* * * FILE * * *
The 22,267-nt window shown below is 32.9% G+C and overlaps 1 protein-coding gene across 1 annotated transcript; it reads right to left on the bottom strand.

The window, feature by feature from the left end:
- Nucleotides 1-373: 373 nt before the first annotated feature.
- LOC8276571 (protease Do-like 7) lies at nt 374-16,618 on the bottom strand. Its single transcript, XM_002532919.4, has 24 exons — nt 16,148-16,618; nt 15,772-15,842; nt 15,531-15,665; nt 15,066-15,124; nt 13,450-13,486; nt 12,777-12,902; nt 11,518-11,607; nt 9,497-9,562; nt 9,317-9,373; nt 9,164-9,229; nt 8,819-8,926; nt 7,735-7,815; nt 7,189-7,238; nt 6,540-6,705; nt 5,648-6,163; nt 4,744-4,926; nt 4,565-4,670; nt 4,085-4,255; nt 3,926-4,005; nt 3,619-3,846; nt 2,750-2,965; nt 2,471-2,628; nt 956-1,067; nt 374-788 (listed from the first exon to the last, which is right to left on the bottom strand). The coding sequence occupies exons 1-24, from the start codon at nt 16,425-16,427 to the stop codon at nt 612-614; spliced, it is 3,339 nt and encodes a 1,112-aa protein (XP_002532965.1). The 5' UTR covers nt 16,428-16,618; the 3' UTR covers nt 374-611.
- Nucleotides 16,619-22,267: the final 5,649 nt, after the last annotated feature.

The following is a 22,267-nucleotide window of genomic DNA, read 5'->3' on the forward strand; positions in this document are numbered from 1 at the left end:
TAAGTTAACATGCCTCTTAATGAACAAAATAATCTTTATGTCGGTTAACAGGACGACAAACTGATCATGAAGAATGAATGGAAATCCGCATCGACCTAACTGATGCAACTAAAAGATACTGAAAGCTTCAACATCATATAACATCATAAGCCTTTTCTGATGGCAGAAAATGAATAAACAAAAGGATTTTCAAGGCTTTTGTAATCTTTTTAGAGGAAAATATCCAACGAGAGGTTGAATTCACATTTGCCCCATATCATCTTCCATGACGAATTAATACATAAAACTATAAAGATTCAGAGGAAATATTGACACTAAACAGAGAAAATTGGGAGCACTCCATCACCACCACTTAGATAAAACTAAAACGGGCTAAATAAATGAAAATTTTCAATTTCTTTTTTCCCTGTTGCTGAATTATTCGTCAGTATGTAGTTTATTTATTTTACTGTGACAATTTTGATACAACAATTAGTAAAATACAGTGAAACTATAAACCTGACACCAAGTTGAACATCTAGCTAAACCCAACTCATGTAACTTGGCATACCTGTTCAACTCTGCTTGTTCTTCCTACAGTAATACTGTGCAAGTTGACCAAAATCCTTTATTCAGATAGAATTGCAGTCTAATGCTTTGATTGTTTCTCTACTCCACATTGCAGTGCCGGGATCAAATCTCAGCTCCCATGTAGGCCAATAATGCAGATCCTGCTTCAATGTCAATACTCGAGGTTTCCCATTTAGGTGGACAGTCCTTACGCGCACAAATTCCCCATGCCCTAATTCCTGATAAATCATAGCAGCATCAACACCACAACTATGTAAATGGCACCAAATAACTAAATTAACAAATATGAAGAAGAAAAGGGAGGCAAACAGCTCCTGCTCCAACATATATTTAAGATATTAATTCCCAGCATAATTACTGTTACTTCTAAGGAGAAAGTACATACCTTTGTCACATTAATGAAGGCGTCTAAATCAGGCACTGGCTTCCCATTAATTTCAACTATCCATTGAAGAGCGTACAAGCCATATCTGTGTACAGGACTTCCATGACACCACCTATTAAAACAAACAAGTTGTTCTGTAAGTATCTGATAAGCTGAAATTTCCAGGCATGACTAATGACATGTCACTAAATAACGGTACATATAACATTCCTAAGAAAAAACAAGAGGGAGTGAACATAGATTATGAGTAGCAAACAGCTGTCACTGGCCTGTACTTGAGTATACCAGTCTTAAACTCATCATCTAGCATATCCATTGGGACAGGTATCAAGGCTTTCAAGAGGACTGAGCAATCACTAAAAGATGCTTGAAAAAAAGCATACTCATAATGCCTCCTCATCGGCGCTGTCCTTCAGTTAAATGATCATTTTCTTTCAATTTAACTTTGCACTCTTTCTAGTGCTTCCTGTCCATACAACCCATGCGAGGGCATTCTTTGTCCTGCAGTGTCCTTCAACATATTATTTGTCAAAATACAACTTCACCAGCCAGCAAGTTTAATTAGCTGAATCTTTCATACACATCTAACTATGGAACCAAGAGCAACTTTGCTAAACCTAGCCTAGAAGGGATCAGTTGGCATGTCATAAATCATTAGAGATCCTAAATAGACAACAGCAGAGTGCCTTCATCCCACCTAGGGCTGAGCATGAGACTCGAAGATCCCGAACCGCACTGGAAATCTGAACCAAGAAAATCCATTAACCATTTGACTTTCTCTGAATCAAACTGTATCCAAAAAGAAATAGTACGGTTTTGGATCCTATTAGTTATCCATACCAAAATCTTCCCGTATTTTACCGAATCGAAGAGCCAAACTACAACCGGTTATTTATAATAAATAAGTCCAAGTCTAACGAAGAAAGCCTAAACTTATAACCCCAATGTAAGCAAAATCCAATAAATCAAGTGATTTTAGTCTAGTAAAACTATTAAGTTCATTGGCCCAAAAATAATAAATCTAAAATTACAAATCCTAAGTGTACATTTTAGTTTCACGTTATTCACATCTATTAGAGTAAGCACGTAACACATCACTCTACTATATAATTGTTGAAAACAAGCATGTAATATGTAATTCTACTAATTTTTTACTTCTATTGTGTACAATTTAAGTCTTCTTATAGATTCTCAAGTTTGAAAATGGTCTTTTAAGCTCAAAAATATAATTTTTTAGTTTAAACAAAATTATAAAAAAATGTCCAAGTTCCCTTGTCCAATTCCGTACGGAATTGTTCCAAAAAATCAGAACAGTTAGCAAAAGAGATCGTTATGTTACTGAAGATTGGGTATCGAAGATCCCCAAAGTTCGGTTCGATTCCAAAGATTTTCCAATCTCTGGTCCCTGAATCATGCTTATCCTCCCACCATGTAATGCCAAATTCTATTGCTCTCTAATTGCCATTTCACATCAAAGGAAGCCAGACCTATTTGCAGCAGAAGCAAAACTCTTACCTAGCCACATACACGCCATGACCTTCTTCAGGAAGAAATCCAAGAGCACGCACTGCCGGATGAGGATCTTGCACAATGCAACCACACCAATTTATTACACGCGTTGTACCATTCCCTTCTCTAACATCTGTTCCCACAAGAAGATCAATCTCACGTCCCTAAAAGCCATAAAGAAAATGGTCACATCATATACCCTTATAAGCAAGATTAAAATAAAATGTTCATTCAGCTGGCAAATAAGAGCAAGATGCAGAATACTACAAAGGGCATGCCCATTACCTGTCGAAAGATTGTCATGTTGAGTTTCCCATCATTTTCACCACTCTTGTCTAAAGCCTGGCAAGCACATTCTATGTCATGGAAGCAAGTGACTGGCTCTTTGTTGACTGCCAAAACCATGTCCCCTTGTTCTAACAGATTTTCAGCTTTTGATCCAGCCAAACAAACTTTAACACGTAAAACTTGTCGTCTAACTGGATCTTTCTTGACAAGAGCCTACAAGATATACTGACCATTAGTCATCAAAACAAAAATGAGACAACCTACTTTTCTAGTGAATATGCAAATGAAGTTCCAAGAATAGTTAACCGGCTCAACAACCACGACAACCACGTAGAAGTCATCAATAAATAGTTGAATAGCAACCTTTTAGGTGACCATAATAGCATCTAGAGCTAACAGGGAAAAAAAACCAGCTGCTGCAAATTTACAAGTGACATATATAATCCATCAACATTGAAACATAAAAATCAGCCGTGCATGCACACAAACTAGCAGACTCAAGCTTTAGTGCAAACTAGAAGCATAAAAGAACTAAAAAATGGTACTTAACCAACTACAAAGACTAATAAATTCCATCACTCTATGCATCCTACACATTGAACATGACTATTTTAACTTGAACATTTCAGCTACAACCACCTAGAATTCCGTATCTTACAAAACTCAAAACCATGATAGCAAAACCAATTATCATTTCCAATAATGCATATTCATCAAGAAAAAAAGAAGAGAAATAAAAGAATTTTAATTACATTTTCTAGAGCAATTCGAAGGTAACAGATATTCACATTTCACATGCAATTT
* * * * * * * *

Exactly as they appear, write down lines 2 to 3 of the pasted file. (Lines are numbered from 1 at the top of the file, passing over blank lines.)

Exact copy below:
The window, feature by feature from the left end:
- Nucleotides 1-373: 373 nt before the first annotated feature.